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Mazeikiai district is located in the north-west part of Lithuania, bording on with the Republic of Latvia. It is one of the districts in the Zemaitija (Lowland) district, covering an area of 100,922 hectares. Here one can find vast forests and fertile farming plains with the River Venta and its tributaries winding through them. There are twelve mounds of different sizes. The most important mounds are: Dapsiai, Daubariai, Grieze, Rimoliai, Jautakiai, Vadagiai and Leckava. The Zemaiciai people simply refer to them as "hills", which remind us of the ancient Kursiai and Ziemgaliai tribes who lived there a long time ago.
Unique remains from ancient times include: the Raganu, Kartuviu, Bugnu Hills, the valley of Milda and the biggest stone in Geidziai which is simply called the "hut". One pagan altar and several old burial grounds also remain. The village of Gruste is still steeped in legends as are the small towns of Seda, Zidikai, Tirksliai, Laizuva and Renavas. Renavas, in a wonderful cosy nook, is also called the Switzerland of Zemaitija. This area is known for its wonderful forests, its mound and the biggest fir tree in Lithuania. During the 19th century the area was famous for the manor of the Ronne Barons and today it is the site of a fine art museum where you can hear verses recited, the sounds of noble music, and ancient mysterious tales retold.
There is also another historic manor in Mazeikiai district near the village of Plinkses. Here one is always moved by the wonderful scene of the lake with its legends, and songs about Earl Konstantin Pliater. Past memories are still alive in the minds of the people living in Plinksiai and the spiritual culture remains in their folklore. It is remarkable that the folk traditions continue to be practiced by those with a "Rimoliai" heritage in the small town of Seda. The Easter rituals of Zemaitija in Pievenai are considered to be some of the oldest and most archaic in the world.
There are 23 Catholic churches in Mazeikiai district. The oldest and most beautiful ones are in Pikeliai, constructed in 1636, and in Seda, constructed in 1770.
Possibly because of the cultural traditions of this land, a number of talented and celebrated scientists and artists have grown up here. The settlement of Ukrinai was the home of one of the greatest Lithuanian artists of the 19th century, S. Gailevicius. The village of Zastauciai takes pride in the founder of the professional Lithuanian theatre, J. Vaickus. The patriarchs of Lithuanian music, K. Kaveckas and Vyt. Klova, came from the small town of Tirksliai. The poets A. Baranauskas, V. Macernis and L. Andriekus lived in the small town of Seda. The Lithuanian woman writer M. Peckauskaite Satrijos Ragana is buried in Zidikai and A. VienaZindys is buried in Laizuva.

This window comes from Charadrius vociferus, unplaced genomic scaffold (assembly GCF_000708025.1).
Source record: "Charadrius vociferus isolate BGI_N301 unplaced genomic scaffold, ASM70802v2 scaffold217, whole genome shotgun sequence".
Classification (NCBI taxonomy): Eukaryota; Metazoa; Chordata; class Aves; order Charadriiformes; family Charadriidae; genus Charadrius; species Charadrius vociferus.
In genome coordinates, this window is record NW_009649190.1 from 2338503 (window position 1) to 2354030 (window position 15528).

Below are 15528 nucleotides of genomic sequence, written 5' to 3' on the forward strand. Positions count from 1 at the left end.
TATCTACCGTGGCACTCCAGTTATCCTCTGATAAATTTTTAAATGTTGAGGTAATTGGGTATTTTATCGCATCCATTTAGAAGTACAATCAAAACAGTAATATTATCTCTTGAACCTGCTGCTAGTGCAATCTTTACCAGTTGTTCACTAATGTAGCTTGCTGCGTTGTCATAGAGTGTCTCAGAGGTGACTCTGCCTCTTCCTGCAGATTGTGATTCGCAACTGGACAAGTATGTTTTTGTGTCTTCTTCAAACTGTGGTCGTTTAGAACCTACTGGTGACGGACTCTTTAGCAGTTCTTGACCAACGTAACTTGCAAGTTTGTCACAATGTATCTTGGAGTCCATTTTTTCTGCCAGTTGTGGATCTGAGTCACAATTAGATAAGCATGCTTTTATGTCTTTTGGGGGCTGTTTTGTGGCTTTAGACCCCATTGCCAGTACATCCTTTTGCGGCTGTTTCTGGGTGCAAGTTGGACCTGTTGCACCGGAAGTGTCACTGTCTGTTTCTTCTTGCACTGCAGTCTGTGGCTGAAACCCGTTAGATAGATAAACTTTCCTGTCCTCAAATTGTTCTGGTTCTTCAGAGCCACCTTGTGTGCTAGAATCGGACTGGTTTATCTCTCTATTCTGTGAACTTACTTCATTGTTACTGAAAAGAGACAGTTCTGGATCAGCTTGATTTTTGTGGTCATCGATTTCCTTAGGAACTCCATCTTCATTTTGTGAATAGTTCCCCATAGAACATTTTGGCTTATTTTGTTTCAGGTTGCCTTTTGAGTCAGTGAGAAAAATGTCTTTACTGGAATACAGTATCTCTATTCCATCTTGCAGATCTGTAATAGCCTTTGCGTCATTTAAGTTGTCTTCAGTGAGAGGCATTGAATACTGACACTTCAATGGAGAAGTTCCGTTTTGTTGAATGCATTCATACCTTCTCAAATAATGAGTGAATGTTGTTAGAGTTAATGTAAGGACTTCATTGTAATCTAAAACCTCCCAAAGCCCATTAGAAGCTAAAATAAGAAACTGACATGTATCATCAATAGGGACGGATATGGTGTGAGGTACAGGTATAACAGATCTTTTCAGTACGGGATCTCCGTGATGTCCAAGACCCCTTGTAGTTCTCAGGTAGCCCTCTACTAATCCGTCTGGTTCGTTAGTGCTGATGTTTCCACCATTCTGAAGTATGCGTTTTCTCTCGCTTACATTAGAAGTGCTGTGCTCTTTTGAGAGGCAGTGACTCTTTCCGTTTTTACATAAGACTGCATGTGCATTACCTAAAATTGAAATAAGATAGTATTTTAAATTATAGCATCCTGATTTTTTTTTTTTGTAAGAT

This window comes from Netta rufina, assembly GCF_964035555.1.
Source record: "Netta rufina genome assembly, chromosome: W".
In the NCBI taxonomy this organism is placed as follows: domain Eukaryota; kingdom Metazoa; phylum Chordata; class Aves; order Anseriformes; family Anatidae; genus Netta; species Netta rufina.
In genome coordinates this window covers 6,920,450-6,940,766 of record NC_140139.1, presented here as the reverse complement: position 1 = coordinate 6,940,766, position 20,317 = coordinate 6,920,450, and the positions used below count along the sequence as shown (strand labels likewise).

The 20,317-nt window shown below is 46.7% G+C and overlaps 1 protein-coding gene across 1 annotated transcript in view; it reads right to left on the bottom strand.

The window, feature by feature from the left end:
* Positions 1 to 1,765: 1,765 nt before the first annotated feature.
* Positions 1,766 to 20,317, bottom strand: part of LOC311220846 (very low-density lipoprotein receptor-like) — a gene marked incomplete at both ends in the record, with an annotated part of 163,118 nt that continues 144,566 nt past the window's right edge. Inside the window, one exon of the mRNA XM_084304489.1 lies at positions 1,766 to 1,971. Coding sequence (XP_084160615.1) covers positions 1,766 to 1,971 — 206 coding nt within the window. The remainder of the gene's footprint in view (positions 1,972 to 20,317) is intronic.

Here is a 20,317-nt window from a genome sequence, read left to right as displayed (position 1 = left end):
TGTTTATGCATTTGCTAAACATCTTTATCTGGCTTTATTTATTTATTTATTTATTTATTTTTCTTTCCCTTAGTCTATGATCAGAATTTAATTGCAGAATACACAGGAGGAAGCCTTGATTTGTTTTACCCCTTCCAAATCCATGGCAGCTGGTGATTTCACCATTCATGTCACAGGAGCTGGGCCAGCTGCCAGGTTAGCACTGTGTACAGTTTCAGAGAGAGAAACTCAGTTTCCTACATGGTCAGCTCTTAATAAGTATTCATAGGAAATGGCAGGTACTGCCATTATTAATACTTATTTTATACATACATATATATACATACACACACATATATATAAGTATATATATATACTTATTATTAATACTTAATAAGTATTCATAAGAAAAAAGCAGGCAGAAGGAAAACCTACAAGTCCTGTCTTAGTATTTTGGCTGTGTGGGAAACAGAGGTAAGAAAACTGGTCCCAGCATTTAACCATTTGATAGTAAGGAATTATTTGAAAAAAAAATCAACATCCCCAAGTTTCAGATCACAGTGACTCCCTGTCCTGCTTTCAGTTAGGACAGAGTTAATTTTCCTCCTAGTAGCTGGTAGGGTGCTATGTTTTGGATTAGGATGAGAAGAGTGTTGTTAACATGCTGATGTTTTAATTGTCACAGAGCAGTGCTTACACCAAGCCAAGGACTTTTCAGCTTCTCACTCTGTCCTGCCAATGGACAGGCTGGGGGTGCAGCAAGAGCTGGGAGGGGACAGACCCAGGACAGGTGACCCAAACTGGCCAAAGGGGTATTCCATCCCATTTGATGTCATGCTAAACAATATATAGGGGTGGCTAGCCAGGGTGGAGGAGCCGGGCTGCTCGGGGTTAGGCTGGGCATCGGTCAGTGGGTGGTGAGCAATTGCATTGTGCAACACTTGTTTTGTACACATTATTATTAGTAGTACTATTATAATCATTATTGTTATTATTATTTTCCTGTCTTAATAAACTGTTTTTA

The centre of the district is the town of Mazeikiai founded by the Duke of Zemaiciai Mazeika. This name was mentioned in records from 1290. Historical sources from the beginning of the 14th century tell about the Manor of Mazeikiai. The village of Mazeikiai was mentioned in the 16th century. This small town started growing with the construction of the railway through the town at the end of the 19th century. In the 20th century the town grew rapidly and was referred to as "the town of the future". This turned out to be true. In 1886 there were 364 people but in 1996 the population was 46,300, with another 18,100 living in the district. It is the most densely populated district in Lithuania.
In 1919 Mazeikiai became the centre of the district and since 1950 it has been the centre of the district. When the construction of the oil refinery started in 1972 Mazeikiai became the eighth largest town in Lithuania. The oil refinery, "NaftaČ, is located 18 km northwest of the town.
In Mazeikiai today we find two Cultural Centres, a Public Library, a museum, a new large medical clinic, a gymnasium and seven secondary schools. There are also schools of music, art and dance as well as a sports centre, the House of Schoolchildren, the Young Naturalists Centre, and the Home of Technical Creation and Labour. Centruries old historical and cultural traditions are being carried on. The Museum of Local Lore arranges ethnographic expeditions and the schoolchildren take care of the old mounds. In the homes and in the schools, the people speak the dialect of northern Zemaiciai. The tree of national customs which was broken is putting forth new leaves.
Mazeikiai is famous for its Zemaitija brass band festivals which take place every three years. There is also a tradition of the weavers of Lithuania gathering each year, and our young dancers are proud that international children's dance festivals are also held here. Time changes and by living through any difficulties the people have matured also. The Zemaitija people are patient and hard working and by working with the people who came here from other areas are ready to take our native land on into the 21st century.
You are most welcome to Mazeikiai!
View of the City. Photo by J. Strazdauskas.
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